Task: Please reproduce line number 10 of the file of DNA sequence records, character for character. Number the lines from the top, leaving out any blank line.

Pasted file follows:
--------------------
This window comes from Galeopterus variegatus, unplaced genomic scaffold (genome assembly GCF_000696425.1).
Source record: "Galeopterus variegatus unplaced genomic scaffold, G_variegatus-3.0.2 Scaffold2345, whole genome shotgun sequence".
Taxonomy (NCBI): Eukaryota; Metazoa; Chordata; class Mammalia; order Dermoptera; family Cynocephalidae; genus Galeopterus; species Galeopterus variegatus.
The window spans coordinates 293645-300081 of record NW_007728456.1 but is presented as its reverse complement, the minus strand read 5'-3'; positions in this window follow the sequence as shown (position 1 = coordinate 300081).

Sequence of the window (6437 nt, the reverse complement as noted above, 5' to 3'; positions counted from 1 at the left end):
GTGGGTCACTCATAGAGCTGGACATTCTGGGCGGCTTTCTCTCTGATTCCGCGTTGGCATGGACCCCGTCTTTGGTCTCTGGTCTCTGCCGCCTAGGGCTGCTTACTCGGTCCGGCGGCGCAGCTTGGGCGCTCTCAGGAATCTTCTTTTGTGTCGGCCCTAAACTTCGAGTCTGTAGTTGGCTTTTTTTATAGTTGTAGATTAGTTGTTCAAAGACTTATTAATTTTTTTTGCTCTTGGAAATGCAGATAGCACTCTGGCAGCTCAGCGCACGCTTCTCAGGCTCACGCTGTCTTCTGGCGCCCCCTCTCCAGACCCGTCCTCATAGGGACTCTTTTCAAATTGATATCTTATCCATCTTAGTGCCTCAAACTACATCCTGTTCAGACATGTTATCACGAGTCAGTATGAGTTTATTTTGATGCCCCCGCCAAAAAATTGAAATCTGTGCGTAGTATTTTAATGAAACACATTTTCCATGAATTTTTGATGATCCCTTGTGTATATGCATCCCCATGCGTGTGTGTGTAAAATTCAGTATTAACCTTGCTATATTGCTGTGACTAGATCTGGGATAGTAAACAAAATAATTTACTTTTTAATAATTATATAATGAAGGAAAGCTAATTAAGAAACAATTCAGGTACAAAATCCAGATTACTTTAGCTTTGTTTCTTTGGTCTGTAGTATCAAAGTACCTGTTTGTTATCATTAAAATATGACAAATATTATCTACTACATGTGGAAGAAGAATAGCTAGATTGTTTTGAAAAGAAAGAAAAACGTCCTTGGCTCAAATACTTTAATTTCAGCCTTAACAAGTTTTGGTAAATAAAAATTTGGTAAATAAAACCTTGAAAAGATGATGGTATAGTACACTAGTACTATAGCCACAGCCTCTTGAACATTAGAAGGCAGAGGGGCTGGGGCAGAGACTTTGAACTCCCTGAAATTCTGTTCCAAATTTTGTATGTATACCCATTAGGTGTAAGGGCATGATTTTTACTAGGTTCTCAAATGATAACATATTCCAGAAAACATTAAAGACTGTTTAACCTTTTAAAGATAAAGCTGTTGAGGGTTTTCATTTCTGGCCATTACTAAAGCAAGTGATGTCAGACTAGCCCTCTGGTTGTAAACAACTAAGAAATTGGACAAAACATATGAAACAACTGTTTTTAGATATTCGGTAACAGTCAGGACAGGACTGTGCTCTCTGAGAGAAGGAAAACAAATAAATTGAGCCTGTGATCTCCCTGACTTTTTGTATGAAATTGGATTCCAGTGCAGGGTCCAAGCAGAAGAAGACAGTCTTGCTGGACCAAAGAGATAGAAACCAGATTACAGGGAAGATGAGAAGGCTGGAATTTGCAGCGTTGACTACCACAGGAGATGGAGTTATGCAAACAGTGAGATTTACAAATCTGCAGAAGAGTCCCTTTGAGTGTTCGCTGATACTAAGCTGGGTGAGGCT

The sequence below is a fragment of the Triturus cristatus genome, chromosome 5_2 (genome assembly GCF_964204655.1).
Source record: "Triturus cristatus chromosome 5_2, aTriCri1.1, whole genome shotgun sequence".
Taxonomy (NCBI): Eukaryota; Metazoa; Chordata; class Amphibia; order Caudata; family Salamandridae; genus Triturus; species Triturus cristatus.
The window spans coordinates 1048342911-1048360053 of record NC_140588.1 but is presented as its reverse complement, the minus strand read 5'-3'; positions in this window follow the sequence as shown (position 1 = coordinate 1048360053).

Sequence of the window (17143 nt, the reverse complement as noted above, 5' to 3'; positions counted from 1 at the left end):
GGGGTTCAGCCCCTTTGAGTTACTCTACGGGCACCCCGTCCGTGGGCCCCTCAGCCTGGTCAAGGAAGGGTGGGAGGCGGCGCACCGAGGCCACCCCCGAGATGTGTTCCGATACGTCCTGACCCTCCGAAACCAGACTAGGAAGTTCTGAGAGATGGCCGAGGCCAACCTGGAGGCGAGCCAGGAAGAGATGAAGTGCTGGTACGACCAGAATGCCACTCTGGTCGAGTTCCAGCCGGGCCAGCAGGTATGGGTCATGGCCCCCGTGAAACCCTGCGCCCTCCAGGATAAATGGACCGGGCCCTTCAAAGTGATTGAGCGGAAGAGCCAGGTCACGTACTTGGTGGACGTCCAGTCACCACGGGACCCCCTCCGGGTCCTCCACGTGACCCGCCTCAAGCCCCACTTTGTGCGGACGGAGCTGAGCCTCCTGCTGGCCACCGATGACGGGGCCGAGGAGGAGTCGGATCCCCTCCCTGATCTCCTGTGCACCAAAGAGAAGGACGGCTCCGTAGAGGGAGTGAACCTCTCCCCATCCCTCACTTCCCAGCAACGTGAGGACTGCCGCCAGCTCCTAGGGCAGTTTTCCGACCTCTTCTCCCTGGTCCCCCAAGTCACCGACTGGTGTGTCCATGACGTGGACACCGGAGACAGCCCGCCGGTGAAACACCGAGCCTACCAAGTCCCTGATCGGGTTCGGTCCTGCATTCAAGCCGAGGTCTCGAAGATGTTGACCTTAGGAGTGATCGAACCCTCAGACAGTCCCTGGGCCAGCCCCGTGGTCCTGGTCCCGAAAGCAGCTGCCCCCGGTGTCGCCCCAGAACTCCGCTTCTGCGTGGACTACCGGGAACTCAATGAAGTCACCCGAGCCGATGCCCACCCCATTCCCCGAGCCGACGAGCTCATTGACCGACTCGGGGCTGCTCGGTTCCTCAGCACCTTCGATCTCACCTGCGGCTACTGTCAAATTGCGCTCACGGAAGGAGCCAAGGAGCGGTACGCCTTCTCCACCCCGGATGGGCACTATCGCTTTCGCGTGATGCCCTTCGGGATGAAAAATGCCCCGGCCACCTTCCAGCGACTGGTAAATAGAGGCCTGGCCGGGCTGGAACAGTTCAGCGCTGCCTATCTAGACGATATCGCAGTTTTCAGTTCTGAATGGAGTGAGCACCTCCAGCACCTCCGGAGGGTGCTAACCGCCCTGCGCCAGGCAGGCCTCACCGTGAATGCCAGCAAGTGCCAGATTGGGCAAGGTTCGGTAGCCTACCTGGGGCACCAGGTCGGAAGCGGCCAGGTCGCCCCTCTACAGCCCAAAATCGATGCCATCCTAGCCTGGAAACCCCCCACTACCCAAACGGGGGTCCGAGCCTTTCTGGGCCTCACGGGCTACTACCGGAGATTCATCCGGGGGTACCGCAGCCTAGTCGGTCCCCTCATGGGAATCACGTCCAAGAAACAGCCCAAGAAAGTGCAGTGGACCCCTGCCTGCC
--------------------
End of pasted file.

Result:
The window spans coordinates 1048342911-1048360053 of record NC_140588.1 but is presented as its reverse complement, the minus strand read 5'-3'; positions in this window follow the sequence as shown (position 1 = coordinate 1048360053).